My understanding is that, for flight stability, the center of mass must be ahead of the aerodynamic center.
There have been some rather big jets with 2 or 3 jet engines in the tail. Tu-154 and Boeing 727 have 3 in the tail. The DC-9 has 2, and there seem to be countless small private jets with twin engines in/near the tail, like the Learjet 45.
Another example is the Concorde and Tu-144 which had a whopping 4 engines very near the tail. If I'm not mistaken those were some extra-heavy engines too since they had to be supersonic.
So if we're putting the heavy engines in the tail, what is done to compensate? Do they just use ballast in the nose? How is the center of mass kept under control?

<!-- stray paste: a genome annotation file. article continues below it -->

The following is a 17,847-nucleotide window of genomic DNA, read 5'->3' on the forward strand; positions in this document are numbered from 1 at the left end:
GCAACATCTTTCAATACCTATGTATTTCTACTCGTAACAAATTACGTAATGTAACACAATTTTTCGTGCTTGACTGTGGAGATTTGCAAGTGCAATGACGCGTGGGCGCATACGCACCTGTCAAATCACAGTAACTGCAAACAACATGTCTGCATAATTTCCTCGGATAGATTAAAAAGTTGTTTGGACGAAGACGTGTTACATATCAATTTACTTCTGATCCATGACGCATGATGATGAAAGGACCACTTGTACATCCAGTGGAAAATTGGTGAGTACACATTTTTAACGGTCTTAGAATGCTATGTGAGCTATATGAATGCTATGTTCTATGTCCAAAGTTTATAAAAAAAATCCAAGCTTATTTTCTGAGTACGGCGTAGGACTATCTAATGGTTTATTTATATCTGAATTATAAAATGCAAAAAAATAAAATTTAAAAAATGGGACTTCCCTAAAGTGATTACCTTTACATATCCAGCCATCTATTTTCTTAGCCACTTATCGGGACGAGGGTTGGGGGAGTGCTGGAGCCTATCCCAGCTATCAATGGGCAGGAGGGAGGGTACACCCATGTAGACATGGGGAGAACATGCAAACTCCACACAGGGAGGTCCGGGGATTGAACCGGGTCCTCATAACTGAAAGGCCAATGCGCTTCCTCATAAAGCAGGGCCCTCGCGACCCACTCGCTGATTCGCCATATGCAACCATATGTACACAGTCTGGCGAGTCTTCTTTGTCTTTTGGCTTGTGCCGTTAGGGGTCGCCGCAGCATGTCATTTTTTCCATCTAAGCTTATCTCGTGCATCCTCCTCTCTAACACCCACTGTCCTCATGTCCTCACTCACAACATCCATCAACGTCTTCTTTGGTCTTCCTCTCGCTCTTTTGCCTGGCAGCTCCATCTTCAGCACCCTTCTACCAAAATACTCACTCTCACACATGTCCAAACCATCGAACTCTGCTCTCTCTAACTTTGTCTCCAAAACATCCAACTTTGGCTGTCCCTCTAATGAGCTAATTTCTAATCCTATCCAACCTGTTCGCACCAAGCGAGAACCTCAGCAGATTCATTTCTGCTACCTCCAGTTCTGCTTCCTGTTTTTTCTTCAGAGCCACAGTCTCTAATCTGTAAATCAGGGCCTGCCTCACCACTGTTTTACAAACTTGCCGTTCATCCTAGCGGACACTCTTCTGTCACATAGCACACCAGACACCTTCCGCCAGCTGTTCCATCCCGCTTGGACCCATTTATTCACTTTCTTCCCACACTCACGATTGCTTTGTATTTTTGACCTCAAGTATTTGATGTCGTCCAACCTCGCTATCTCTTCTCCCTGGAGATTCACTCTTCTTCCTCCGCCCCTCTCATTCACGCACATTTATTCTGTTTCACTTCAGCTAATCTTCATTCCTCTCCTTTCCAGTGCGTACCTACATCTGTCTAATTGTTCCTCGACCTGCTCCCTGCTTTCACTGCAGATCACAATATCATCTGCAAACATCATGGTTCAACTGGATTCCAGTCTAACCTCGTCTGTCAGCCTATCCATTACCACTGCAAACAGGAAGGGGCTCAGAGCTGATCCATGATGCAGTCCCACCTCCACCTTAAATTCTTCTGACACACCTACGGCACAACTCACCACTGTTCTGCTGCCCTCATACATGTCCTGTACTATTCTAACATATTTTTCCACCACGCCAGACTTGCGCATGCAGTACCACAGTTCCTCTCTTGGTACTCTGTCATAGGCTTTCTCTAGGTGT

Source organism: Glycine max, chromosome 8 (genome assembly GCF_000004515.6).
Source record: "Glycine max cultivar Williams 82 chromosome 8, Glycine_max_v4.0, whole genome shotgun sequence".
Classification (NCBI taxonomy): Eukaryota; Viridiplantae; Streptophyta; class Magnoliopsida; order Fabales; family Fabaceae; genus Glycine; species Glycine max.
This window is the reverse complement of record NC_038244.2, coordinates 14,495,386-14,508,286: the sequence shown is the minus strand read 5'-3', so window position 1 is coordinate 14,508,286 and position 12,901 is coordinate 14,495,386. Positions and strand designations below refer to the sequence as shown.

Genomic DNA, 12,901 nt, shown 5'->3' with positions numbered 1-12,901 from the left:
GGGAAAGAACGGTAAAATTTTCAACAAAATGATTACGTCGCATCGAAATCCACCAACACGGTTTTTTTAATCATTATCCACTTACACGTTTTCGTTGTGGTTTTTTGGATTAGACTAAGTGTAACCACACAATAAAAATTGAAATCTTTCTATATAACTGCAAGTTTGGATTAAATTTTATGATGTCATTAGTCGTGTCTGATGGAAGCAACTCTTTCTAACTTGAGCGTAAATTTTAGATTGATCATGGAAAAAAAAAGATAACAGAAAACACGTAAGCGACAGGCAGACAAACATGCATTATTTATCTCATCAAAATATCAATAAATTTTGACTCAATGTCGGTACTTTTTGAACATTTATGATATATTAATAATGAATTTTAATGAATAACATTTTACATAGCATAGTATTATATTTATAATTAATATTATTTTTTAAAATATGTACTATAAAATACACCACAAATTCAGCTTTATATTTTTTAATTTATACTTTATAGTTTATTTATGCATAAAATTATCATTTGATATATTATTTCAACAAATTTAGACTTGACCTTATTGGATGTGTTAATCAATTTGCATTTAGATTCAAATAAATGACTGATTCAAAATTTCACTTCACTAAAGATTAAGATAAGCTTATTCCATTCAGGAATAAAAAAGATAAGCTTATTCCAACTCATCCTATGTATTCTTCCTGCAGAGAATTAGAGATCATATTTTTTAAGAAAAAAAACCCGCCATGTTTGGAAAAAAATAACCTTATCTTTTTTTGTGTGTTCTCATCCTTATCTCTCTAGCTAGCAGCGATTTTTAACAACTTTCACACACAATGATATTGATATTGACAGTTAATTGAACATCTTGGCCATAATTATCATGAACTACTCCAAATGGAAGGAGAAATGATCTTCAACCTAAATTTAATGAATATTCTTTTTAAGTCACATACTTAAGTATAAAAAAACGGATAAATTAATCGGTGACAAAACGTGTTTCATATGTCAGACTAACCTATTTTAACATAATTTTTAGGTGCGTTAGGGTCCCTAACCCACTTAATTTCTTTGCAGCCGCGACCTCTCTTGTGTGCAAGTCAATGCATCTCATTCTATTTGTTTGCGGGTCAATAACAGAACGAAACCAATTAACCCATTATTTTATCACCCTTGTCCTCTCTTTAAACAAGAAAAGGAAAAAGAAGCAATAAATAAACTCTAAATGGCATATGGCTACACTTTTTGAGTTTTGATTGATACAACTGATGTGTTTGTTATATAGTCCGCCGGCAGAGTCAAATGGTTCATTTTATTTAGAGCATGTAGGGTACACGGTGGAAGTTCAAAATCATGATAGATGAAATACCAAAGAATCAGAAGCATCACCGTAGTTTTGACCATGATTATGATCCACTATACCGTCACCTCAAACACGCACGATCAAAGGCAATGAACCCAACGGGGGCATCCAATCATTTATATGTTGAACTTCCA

A few more details: Engines at the tail requires stronger (heavier) empennage, which also adds more weight in a direction we do not want our CG moving. Wings still hold the fuel, so moving the large wing/fuel mass backwards just to move the aerodynamic center backwards doesn't seem like enough.
I noticed that those tailed trijets and large tailed twinjets seem rather old. There don't seem to be any new designs of large commercial aircraft with tail jets. This makes me suspicious that the configuration is inefficient. However, small private jets seem to always be tailed twinjets, whether new or old designs.